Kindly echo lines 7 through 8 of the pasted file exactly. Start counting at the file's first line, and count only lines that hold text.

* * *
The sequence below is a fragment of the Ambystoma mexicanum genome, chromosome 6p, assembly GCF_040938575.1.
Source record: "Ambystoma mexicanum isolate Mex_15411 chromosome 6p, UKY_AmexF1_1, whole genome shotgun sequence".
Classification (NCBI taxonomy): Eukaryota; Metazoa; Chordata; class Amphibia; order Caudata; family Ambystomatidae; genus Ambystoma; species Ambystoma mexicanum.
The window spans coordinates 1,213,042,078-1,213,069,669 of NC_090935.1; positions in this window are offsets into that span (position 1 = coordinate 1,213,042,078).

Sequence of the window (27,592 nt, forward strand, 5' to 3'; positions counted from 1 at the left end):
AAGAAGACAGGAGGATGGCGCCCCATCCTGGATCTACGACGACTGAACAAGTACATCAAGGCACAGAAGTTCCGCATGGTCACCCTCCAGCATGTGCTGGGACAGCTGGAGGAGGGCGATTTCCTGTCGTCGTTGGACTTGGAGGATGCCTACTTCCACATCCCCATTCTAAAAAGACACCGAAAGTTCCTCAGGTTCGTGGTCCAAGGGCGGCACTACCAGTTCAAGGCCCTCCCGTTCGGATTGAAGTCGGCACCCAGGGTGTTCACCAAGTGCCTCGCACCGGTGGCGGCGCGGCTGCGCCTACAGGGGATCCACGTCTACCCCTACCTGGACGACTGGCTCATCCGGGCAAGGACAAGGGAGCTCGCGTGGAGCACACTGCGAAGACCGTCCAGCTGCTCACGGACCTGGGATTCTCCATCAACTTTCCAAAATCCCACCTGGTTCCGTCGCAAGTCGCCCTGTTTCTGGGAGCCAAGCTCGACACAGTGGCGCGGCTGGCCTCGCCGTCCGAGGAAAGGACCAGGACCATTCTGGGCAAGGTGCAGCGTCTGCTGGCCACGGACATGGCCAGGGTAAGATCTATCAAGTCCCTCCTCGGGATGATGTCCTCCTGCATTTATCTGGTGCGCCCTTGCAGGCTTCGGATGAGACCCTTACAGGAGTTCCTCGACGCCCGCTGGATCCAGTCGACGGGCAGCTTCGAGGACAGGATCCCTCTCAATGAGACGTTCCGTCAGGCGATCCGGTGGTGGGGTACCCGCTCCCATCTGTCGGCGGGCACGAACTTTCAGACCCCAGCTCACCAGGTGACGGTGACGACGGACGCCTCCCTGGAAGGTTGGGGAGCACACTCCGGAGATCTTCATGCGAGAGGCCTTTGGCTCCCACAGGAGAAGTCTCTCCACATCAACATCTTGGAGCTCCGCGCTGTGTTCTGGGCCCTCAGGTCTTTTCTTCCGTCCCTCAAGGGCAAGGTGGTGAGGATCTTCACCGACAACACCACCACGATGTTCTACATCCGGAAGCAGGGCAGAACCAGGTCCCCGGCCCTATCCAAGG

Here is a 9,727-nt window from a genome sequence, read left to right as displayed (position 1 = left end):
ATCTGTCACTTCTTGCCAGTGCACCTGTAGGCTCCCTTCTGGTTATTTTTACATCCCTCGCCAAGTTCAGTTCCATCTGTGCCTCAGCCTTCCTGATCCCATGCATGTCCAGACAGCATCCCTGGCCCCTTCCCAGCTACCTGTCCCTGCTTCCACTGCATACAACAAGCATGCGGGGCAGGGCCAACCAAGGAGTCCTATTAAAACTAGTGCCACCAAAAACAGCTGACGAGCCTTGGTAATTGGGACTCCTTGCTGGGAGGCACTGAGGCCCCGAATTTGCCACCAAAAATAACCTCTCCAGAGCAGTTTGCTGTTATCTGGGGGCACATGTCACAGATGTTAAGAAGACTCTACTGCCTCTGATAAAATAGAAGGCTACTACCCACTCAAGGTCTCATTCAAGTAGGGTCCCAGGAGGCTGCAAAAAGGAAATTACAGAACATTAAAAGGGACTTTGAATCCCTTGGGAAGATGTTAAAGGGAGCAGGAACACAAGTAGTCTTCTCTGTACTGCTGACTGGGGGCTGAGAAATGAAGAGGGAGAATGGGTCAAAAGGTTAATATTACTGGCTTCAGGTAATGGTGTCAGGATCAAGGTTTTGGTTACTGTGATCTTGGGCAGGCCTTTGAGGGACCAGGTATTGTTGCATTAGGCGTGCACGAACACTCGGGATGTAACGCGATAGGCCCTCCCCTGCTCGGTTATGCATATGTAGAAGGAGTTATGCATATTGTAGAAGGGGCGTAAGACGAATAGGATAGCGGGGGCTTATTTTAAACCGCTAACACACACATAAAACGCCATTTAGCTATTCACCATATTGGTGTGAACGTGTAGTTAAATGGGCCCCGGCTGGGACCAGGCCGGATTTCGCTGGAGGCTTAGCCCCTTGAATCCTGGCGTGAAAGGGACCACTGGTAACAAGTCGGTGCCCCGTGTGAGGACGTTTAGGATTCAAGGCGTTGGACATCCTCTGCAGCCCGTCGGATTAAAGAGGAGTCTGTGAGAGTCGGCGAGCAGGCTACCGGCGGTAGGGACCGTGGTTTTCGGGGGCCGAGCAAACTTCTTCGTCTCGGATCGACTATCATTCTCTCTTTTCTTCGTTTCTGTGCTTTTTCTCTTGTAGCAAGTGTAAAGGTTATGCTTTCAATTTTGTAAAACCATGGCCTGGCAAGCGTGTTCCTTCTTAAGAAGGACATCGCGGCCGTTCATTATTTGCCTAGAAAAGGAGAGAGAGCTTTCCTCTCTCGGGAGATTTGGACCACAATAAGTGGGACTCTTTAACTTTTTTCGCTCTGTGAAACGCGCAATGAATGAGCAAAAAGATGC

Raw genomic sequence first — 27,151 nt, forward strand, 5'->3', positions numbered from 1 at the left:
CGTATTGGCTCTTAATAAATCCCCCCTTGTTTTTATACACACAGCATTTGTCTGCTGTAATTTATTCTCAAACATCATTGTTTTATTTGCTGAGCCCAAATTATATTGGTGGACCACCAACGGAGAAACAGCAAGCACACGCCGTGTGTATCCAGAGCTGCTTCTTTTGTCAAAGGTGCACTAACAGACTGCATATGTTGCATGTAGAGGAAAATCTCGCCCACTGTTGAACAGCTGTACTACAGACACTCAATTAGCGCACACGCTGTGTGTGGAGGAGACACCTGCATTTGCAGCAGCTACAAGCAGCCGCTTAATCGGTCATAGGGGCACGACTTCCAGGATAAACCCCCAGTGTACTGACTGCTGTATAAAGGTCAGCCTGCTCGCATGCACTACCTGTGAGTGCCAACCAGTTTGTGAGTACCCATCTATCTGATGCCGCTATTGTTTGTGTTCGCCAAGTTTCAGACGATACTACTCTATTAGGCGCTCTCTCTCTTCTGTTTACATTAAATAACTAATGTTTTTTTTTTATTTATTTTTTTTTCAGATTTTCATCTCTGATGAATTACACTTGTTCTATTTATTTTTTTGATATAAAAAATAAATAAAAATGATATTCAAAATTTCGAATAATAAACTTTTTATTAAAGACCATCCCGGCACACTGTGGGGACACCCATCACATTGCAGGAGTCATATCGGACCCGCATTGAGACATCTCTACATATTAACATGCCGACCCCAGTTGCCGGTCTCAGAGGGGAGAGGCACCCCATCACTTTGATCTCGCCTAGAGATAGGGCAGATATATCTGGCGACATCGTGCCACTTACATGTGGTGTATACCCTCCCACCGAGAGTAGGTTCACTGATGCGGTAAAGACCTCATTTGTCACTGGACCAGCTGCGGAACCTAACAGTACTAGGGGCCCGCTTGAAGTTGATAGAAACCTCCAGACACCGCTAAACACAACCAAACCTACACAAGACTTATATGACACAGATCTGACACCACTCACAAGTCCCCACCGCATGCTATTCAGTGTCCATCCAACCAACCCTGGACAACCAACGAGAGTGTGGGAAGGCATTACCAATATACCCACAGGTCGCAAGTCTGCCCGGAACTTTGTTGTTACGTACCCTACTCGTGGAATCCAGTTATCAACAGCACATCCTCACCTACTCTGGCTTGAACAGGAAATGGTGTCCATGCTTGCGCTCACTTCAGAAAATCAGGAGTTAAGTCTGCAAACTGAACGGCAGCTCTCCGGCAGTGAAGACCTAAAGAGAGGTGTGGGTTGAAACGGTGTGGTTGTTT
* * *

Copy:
Here is a 9,727-nt window from a genome sequence, read left to right as displayed (position 1 = left end):
ATCTGTCACTTCTTGCCAGTGCACCTGTAGGCTCCCTTCTGGTTATTTTTACATCCCTCGCCAAGTTCAGTTCCATCTGTGCCTCAGCCTTCCTGATCCCATGCATGTCCAGACAGCATCCCTGGCCCCTTCCCAGCTACCTGTCCCTGCTTCCACTGCATACAACAAGCATGCGGGGCAGGGCCAACCAAGGAGTCCTATTAAAACTAGTGCCACCAAAAACAGCTGACGAGCCTTGGTAATTGGGACTCCTTGCTGGGAGGCACTGAGGCCCCGAATTTGCCACCAAAAATAACCTCTCCAGAGCAGTTTGCTGTTATCTGGGGGCACATGTCACAGATGTTAAGAAGACTCTACTGCCTCTGATAAAATAGAAGGCTACTACCCACTCAAGGTCTCATTCAAGTAGGGTCCCAGGAGGCTGCAAAAAGGAAATTACAGAACATTAAAAGGGACTTTGAATCCCTTGGGAAGATGTTAAAGGGAGCAGGAACACAAGTAGTCTTCTCTGTACTGCTGACTGGGGGCTGAGAAATGAAGAGGGAGAATGGGTCAAAAGGTTAATATTACTGGCTTCAGGTAATGGTGTCAGGATCAAGGTTTTGGTTACTGTGATCTTGGGCAGGCCTTTGAGGGACCAGGTATTGTTGCATTAGGCGTGCACGAACACTCGGGATGTAACGCGATAGGCCCTCCCCTGCTCGGTTATGCATATGTAGAAGGAGTTATGCATATTGTAGAAGGGGCGTAAGACGAATAGGATAGCGGGGGCTTATTTTAAACCGCTAACACACACATAAAACGCCATTTAGCTATTCACCATATTGGTGTGAACGTGTAGTTAAATGGGCCCCGGCTGGGACCAGGCCGGATTTCGCTGGAGGCTTAGCCCCTTGAATCCTGGCGTGAAAGGGACCACTGGTAACAAGTCGGTGCCCCGTGTGAGGACGTTTAGGATTCAAGGCGTTGGACATCCTCTGCAGCCCGTCGGATTAAAGAGGAGTCTGTGAGAGTCGGCGAGCAGGCTACCGGCGGTAGGGACCGTGGTTTTCGGGGGCCGAGCAAACTTCTTCGTCTCGGATCGACTATCATTCTCTCTTTTCTTCGTTTCTGTGCTTTTTCTCTTGTAGCAAGTGTAAAGGTTATGCTTTCAATTTTGTAAAACCATGGCCTGGCAAGCGTGTTCCTTCTTAAGAAGGACATCGCGGCCGTTCATTATTTGCCTAGAAAAGGAGAGAGAGCTTTCCTCTCTCGGGAGATTTGGACCACAATAAGTGGGACTCTTTAACTTTTTTCGCTCTGTGAAACGCGCAATGAATGAGCAAAAAGATGC